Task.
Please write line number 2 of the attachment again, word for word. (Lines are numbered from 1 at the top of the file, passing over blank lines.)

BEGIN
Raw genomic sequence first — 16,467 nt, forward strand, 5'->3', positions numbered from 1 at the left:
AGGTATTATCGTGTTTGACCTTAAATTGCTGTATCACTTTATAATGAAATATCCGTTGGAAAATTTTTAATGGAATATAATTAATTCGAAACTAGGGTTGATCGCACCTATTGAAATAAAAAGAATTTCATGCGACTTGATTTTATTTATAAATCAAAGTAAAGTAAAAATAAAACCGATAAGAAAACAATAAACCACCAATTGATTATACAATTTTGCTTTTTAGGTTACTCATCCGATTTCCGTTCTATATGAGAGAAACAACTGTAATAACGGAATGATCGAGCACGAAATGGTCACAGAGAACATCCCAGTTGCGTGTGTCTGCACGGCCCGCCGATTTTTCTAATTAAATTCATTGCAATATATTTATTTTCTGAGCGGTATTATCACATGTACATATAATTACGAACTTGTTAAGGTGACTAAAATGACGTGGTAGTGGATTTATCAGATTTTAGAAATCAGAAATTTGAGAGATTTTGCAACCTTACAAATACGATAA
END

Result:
AGGTATTATCGTGTTTGACCTTAAATTGCTGTATCACTTTATAATGAAATATCCGTTGGAAAATTTTTAATGGAATATAATTAATTCGAAACTAGGGTTGATCGCACCTATTGAAATAAAAAGAATTTCATGCGACTTGATTTTATTTATAAATCAAAGTAAAGTAAAAATAAAACCGATAAGAAAACAATAAACCACCAATTGATTATACAATTTTGCTTTTTAGGTTACTCATCCGATTTCCGTTCTATATGAGAGAAACAACTGTAATAACGGAATGATCGAGCACGAAATGGTCACAGAGAACATCCCAGTTGCGTGTGTCTGCACGGCCCGCCGATTTTTCTAATTAAATTCATTGCAATATATTTATTTTCTGAGCGGTATTATCACATGTACATATAATTACGAACTTGTTAAGGTGACTAAAATGACGTGGTAGTGGATTTATCAGATTTTAGAAATCAGAAATTTGAGAGATTTTGCAACCTTACAAATACGATAA